Friday, March 27, 2009

Fathers, Part 11

We had grounded our boat on the Featherbed Banks at high tide. As the sun dipped toward the western horizon, the water around us became shallower with the ebb. We radioed the Coast Guard. They would contact a private towing company to send a barge to pull us off the bar, but that would not be possible until the next high tide, at 3 a.m.

And so began our family excursion to Key Largo. It was the first time we had seen my father since my mother’s funeral. It had been a difficult time, but we seemed to be getting through it OK. In a way, this was our voyage out of mourning. We were anxious for it to continue. What if the barge did not arrive in time? How long would we be stranded? What would happen to us if the weather turned bad?

Darkness fell. In the faint light of a crescent moon, I could see sand poking above the still water off the bow. “I can’t believe the boat is still level,” I yelled to my father as I stood by the rail. “Look. You can see the bottom; it can’t be more than six inches deep here.” My father, wife and son came to the railing to see for themselves, and our weight was enough to cause the boat to list to starboard, nearly hurling us all into the bay.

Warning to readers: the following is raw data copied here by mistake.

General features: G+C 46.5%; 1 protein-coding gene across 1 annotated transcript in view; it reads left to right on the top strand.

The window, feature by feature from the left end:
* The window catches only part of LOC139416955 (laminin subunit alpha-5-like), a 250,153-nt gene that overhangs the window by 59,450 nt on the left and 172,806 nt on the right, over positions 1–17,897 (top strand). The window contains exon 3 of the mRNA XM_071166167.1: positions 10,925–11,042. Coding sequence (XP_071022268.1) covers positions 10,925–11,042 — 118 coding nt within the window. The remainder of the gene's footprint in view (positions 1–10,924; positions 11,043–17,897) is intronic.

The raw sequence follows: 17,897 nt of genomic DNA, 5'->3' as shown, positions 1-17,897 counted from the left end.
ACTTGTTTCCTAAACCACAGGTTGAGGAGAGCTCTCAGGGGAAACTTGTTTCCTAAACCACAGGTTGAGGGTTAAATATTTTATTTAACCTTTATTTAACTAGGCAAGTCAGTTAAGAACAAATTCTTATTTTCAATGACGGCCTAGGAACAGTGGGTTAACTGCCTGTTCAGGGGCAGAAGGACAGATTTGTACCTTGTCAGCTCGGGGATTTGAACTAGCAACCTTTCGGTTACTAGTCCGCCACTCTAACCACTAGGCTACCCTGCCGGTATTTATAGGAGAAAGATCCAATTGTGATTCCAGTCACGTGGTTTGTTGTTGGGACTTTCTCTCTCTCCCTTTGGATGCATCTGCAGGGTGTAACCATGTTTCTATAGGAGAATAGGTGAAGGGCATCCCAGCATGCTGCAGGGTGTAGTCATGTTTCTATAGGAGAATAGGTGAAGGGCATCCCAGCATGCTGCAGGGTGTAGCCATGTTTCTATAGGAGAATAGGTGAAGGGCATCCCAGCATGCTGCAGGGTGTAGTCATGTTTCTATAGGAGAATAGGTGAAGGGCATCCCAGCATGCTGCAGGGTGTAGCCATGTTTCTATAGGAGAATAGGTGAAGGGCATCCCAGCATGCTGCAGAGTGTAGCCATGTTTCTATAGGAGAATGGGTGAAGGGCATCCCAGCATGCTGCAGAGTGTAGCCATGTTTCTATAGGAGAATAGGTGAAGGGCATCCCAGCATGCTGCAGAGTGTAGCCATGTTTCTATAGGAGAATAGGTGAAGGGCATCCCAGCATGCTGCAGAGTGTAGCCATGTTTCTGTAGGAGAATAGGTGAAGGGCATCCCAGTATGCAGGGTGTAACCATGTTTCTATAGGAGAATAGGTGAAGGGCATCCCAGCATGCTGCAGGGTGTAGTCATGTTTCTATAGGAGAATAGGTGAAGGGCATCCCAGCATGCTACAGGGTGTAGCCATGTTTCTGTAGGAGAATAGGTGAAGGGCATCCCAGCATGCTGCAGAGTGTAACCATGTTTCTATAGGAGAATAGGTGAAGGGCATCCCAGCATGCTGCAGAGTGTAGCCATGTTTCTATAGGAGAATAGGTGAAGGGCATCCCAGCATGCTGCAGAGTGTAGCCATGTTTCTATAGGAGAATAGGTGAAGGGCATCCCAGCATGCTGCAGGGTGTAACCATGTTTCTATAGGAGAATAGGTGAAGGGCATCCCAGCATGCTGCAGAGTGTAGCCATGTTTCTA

We spent the rest of the night at a 30-degree angle, crab-walking the deck, the kids sleeping flush against the hull in the starboard bunks. My father and I did not sleep. We peered into the darkness over the stern, looking for lights, listening for the distant hum of engines.
The barge arrived sometime after midnight and anchored a quarter-mile away. My father conversed with the captain on the crackling marine radio. Slowly, the boat began to right itself. A couple of hours later, the barge moved within 100 yards, and men arrived in a dinghy to attach the tow line. And then, with a jolt and a hiss of sand against hull, we were free. Well, the rescue service was hardly free. The mistake proved to be a costly one.

We approached Key Largo as dawn was breaking portside, the two of us red-eyed and punchy from lack of sleep. It had been a difficult night, but we had come through it, and now everything was OK. And as we idled toward the dock the water was as still as a mirror, and the rising sun splashed its fiery light on the trunks of palms and through the portholes onto the faces of the children, still deep in sleep.

1 comment:

Anonymous said...

Best yet. -DBH